Reckitt Benckiser,the maker of Nurofen tablets and Durex condoms, has announced plans to float its £3 billion heroin addiction treatment arm.
Reckitt Benckiser Pharmaceuticals (RBP) owns the Suboxone heroin addiction treatment. Its parent, Reckitt Benckiser, now called RB, said on Monday it would spin off the group within the next year to list as a separate entity – valued at around £3bn.
RBP, based in the United States, makes up around 7 per cent of RB’s sales. It has been under pressure after the launch of rival generic drugs and has sought to develop other drugs to offset the loss of sales.
It launched a film version of Suboxone, with patent protection until 2030, to replace the tablet version for which it began to lose patent protection in 2009. It has also created a nasal opioid overdose antidote, is developing an alcohol addiction drug called arbaclofen placarbil, and will look at treatments for cocaine overdose.
Shaun Thaxter, RBP’s chief executive, said the group has made good progress on its “pipeline, licensing and geographic opportunities” and plans to become a “global leader in the treatment of addiction”.
RB, the group behind Dettol disinfectant and Finish dishwasher tablets, announced the strategic review of RBP last year and plans to focus on its core consumer health, hygiene and home brands. Its chief executive, Rakesh Kapoor, said the separation of the group will “deliver significant long-term value creation”. He did not rule out a trade sale, which remains an option, alongside the plans to list, and he said RB may keep a stake in the new entity once it has listed. The new group will become a UK resident and registered entity.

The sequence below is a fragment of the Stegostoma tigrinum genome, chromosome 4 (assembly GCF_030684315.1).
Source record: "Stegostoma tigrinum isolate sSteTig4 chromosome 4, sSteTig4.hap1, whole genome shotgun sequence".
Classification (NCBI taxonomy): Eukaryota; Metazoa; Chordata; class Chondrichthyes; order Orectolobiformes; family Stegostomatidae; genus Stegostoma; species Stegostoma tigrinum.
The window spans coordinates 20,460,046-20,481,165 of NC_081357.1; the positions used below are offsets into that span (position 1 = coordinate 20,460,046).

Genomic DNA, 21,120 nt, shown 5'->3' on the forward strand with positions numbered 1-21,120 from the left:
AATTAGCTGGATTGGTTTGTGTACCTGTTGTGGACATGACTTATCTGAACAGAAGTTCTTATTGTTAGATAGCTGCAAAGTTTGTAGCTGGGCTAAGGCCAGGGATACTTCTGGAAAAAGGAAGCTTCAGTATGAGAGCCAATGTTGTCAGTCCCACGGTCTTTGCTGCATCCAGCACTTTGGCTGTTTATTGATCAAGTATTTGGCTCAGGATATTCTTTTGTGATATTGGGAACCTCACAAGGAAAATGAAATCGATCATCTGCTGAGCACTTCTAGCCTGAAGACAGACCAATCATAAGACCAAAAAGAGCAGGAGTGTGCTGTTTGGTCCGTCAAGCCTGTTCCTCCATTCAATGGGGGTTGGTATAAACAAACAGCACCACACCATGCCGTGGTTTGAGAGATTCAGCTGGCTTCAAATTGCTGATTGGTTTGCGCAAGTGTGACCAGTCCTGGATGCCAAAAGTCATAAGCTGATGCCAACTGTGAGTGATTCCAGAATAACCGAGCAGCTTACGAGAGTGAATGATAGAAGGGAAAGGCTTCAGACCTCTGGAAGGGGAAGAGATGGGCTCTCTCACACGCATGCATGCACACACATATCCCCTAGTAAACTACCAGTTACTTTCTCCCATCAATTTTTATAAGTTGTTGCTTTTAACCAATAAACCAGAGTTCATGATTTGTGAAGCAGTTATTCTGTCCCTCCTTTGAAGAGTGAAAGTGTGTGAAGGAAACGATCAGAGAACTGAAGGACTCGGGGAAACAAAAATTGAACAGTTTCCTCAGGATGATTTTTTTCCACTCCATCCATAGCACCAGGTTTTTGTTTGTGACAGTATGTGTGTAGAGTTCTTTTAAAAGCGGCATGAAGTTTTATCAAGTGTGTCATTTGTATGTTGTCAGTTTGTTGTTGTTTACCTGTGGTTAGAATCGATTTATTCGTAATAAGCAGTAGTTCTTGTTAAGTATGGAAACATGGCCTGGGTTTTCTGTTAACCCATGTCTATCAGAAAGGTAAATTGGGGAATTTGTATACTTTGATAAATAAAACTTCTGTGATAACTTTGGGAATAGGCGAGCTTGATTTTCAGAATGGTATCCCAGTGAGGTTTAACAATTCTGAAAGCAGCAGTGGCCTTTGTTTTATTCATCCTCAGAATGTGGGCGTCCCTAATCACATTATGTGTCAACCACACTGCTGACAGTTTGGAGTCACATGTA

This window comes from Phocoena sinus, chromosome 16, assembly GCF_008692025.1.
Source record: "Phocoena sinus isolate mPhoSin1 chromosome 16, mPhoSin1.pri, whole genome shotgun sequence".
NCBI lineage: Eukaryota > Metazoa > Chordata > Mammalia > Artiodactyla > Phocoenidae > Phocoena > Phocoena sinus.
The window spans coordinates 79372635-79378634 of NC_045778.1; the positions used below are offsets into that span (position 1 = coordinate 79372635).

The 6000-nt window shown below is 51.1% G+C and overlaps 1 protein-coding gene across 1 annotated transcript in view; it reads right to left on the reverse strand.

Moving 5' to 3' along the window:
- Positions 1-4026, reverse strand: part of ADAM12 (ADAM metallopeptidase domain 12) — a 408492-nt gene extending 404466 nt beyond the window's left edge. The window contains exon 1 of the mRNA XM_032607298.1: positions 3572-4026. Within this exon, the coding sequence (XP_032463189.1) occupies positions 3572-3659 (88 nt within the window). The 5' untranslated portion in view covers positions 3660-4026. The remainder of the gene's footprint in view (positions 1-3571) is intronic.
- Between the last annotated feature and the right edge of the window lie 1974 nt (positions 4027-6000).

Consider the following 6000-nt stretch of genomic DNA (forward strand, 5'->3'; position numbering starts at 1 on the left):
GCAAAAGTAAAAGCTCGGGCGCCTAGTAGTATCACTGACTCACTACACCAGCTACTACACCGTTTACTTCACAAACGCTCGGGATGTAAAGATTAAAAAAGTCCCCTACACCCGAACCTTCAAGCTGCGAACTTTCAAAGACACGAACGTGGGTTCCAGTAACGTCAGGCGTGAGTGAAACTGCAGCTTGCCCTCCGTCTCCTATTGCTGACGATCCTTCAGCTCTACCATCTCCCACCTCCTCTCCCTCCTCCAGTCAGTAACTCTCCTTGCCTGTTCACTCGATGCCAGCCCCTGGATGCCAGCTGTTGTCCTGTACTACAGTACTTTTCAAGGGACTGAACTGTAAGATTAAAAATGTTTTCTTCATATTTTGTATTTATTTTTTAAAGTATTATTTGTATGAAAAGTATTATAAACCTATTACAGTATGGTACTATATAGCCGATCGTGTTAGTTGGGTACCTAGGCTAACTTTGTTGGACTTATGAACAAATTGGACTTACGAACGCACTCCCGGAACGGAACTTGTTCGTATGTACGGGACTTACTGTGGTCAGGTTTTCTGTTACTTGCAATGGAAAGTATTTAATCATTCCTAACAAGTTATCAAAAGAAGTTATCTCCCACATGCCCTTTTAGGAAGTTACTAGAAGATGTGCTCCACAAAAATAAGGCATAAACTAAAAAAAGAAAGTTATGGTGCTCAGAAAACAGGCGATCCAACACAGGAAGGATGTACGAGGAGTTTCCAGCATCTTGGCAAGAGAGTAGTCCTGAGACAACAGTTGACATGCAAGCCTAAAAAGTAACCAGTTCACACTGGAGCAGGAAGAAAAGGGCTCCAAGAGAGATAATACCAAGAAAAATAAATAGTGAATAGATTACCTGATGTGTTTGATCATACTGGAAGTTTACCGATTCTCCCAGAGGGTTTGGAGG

The market reacted well to the news, though analysts at Jefferies called the news “paradise postponed” and “an anti-climax”, saying it had hoped for more “concrete plans”.
However, the Cillit Bang-to-Vanish giant also reported half-year results in line with expectations and the shares jumped 135p to 5,205p. Currency fluctuations hit the company but it said cost cutting had enabled it to meet targets.
Mr Kapoor said: “In the first half, despite currency headwinds, we managed 60 basis points gross margin improvement. … There is always juice in the lemon – you can always squeeze some out.”
It reported a 4 per cent rise in comparable sales in the first half, excluding the Suboxone business, and operating profit jumped 16 per cent to just over £1bn with second-quarter sales growth of 3 per cent.
Its consumer health business was particularly strong, with sales up 10 per cent; but its home-cleaning brands were weak, with organic growth down 1 per cent in the second quarter owing to “tougher market conditions”. RB pointed to some weak spots including its Airwick air freshener brand. It has been improving its Vanish cleaning label.
Regionally, the group improved in Russia, the Middle East and Africa, where sales were up 7 per cent, compared with analyst expectations of about 4 per cent.Reuse content